22. The Mantis Menagerie

    faster fermentation through pyrolysis?

    If you want to try this idea (Note: I don't know much about the nature and importance of lignin in beetle substrate as I am more familiar with the carnivorous insects such as Alaus oculatus), then you could try heating the wood in an autoclave or pressure cooker (maybe the added pressure might help denature the lignin?). Otherwise, I agree with the other users who have posted, heating fine wood chips to above 200-degrees Celsius is probably a bad idea.
  23. The Mantis Menagerie

    BDFB Larva starting to Pupate

    Just to clarify: are you saying this is the first beetle larvae you have ever raised (we will assume mealworms don't count)? If so, that is incredible. I have looked at trying to breed them before, and it looked like it was nearly impossible to successfully raise them.
  24. The Mantis Menagerie

    Goliath beetle

    My ultimate goal if I am able to breed sufficient numbers of beetles and other arthropods would be to sell them (either alive or as dead specimens). I have been told by Dr. Wehling that I might be able to get the commercial entomological supply permits for a few species which would allow me to sell to non-permit holders similar to the way Josh's Frogs' permits work for feeder insects (don't get your hopes up though, he did not mention exotic beetles) Otherwise, as long as both the seller and the buyer have permits to move the arthropod between the relevant states, then it is legal to sell them. Currently, I do not know of any other private individual who has permits, so I would probably try to sell captive-reared invertebrates to insectariums. Because they are captive bred, I should be able to sell them cheaper since I will not be paying the high importation prices. The only problem I foresee in this plan is the Association of Zoos and Aquariums (AZA). I know the institutions that are members of AZA have to buy from AZA-approved sources (I heard that they want to make sure everything is done in compliance with CITES, ESA, and just sustainably in general, which although it is a good thing, it might mean even more permits). I am hoping to join the Terrestrial Invertebrate Taxon Advisory Group (TITAG) next year, and that is a subgroup of AZA which might simplify things.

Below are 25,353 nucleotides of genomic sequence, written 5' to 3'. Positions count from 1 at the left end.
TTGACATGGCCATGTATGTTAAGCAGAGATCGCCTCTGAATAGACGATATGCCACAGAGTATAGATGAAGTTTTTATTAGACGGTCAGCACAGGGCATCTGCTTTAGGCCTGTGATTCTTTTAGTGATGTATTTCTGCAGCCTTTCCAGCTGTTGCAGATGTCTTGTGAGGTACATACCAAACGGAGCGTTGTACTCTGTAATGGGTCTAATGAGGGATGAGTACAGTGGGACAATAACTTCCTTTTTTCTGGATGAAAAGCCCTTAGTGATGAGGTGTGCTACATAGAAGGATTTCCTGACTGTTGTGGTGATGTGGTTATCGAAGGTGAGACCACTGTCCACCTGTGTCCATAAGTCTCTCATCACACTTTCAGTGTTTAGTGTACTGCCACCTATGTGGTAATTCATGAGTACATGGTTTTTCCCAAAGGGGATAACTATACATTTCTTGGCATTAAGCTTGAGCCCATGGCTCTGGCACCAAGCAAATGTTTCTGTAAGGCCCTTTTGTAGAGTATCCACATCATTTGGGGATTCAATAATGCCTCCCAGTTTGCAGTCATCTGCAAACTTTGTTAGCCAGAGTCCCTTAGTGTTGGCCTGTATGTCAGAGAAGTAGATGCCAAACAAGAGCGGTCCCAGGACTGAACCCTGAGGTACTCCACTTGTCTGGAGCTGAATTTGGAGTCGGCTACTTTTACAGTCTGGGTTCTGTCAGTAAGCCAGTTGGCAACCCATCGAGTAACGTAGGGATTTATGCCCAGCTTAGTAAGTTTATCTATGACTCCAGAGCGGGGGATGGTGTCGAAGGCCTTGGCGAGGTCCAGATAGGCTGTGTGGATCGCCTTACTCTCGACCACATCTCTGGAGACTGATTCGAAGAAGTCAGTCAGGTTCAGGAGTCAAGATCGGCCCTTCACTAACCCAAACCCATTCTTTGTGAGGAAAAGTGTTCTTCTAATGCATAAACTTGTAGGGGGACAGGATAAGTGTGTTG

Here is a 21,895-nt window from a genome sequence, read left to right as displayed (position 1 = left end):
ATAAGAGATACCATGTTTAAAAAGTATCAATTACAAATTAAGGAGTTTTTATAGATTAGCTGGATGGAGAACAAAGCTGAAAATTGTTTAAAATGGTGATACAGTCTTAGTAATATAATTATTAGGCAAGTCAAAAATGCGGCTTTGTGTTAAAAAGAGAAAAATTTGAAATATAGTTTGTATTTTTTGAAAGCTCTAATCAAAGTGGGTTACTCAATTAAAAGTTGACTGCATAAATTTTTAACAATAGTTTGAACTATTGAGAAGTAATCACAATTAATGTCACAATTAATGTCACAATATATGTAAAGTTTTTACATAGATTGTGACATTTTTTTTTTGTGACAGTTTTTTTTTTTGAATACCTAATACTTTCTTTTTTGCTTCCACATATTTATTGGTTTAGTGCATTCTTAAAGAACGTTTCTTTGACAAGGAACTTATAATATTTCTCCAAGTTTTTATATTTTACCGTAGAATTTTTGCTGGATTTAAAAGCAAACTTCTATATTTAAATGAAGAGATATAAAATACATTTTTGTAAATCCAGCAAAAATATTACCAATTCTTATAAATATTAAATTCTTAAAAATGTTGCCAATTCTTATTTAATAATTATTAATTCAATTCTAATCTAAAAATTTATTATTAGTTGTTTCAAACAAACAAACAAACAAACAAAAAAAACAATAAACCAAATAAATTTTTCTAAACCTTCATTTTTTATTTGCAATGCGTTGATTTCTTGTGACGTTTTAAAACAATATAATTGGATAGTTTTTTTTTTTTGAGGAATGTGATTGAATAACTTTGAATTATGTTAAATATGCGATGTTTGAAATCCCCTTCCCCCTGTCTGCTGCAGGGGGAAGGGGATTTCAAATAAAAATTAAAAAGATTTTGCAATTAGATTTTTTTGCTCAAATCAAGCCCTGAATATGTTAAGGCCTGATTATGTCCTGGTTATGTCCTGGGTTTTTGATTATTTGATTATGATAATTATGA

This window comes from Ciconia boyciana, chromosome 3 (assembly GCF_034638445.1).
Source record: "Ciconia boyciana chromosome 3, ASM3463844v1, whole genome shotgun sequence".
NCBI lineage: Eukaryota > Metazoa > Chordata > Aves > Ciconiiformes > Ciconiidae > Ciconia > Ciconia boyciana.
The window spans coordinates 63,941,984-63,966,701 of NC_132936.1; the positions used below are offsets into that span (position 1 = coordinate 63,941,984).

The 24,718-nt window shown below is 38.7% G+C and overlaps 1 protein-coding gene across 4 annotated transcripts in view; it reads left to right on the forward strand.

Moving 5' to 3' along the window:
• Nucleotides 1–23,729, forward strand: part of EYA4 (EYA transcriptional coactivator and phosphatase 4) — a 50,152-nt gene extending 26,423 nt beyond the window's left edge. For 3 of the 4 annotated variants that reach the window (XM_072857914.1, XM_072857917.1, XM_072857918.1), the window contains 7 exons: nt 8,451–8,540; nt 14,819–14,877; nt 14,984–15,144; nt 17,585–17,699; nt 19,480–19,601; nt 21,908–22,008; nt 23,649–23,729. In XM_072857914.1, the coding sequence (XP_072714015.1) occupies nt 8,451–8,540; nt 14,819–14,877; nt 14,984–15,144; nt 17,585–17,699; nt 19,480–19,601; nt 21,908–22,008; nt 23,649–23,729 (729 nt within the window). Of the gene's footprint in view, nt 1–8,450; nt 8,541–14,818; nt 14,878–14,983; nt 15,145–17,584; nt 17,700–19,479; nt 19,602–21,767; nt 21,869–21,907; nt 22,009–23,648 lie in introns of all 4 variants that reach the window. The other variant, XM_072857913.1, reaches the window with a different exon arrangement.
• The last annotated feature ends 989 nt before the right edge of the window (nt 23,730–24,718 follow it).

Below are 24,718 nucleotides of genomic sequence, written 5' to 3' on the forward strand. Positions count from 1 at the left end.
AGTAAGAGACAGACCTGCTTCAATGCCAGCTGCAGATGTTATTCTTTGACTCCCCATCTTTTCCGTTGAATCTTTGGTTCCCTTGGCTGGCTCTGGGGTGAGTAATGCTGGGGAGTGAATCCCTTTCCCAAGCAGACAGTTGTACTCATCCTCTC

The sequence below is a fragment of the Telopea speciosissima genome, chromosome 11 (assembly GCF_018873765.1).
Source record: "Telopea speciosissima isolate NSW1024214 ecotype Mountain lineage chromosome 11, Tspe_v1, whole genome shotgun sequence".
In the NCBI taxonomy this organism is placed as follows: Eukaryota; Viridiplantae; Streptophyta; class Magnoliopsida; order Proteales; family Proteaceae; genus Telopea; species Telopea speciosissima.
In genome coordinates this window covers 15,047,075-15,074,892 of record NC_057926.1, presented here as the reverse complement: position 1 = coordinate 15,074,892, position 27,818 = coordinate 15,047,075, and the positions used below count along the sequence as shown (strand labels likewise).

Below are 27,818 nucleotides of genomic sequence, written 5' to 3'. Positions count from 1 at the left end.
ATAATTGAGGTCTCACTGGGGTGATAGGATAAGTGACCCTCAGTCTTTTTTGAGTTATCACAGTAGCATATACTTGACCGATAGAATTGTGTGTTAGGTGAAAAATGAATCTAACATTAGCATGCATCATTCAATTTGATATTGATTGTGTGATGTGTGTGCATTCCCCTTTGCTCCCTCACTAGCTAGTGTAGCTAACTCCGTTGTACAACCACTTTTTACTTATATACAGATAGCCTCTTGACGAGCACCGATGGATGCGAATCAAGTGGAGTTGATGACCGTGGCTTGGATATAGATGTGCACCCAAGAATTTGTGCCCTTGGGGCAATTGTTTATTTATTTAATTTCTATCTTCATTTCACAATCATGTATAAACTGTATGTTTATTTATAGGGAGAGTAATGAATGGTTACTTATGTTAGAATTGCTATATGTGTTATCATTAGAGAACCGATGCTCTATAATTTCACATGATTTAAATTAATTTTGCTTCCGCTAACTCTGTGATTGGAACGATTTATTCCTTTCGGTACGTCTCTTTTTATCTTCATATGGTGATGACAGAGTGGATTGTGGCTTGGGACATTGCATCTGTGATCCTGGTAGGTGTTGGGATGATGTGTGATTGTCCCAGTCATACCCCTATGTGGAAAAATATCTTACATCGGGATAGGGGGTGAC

25. The Mantis Menagerie

    Goliath beetle

    Vague and open-ended describe most of the USDA laws I have come across. Unless you violate the permit conditions, you should just be able to renew your permit every three years.